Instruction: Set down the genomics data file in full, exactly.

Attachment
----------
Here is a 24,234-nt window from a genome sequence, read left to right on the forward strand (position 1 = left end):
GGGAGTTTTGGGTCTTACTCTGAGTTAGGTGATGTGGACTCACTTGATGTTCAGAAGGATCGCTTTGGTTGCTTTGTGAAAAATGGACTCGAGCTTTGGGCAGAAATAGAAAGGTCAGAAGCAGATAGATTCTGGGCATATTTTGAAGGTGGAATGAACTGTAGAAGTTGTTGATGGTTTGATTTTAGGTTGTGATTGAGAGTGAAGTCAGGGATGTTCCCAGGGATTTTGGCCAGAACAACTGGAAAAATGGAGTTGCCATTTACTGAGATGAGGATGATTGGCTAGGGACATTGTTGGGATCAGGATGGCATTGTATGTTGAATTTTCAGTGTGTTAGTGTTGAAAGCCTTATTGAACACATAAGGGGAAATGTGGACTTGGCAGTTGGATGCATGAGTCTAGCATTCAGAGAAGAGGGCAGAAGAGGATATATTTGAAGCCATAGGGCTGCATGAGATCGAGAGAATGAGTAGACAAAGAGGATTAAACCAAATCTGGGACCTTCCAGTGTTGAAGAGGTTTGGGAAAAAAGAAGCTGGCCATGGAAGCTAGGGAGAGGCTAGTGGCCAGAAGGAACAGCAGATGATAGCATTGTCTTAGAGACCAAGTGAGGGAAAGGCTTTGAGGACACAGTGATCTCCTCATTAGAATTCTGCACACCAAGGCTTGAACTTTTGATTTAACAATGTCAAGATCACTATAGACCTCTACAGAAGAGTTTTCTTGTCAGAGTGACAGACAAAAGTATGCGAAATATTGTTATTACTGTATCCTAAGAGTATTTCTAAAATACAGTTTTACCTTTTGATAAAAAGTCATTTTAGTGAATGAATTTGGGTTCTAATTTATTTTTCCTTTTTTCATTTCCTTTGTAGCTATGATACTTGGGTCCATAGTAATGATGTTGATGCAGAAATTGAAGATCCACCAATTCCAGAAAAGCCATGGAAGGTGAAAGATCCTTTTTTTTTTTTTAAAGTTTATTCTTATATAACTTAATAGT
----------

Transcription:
Here is a 24,234-nt window from a genome sequence, read left to right on the forward strand (position 1 = left end):
GGGAGTTTTGGGTCTTACTCTGAGTTAGGTGATGTGGACTCACTTGATGTTCAGAAGGATCGCTTTGGTTGCTTTGTGAAAAATGGACTCGAGCTTTGGGCAGAAATAGAAAGGTCAGAAGCAGATAGATTCTGGGCATATTTTGAAGGTGGAATGAACTGTAGAAGTTGTTGATGGTTTGATTTTAGGTTGTGATTGAGAGTGAAGTCAGGGATGTTCCCAGGGATTTTGGCCAGAACAACTGGAAAAATGGAGTTGCCATTTACTGAGATGAGGATGATTGGCTAGGGACATTGTTGGGATCAGGATGGCATTGTATGTTGAATTTTCAGTGTGTTAGTGTTGAAAGCCTTATTGAACACATAAGGGGAAATGTGGACTTGGCAGTTGGATGCATGAGTCTAGCATTCAGAGAAGAGGGCAGAAGAGGATATATTTGAAGCCATAGGGCTGCATGAGATCGAGAGAATGAGTAGACAAAGAGGATTAAACCAAATCTGGGACCTTCCAGTGTTGAAGAGGTTTGGGAAAAAAGAAGCTGGCCATGGAAGCTAGGGAGAGGCTAGTGGCCAGAAGGAACAGCAGATGATAGCATTGTCTTAGAGACCAAGTGAGGGAAAGGCTTTGAGGACACAGTGATCTCCTCATTAGAATTCTGCACACCAAGGCTTGAACTTTTGATTTAACAATGTCAAGATCACTATAGACCTCTACAGAAGAGTTTTCTTGTCAGAGTGACAGACAAAAGTATGCGAAATATTGTTATTACTGTATCCTAAGAGTATTTCTAAAATACAGTTTTACCTTTTGATAAAAAGTCATTTTAGTGAATGAATTTGGGTTCTAATTTATTTTTCCTTTTTTCATTTCCTTTGTAGCTATGATACTTGGGTCCATAGTAATGATGTTGATGCAGAAATTGAAGATCCACCAATTCCAGAAAAGCCATGGAAGGTGAAAGATCCTTTTTTTTTTTTTAAAGTTTATTCTTATATAACTTAATAGT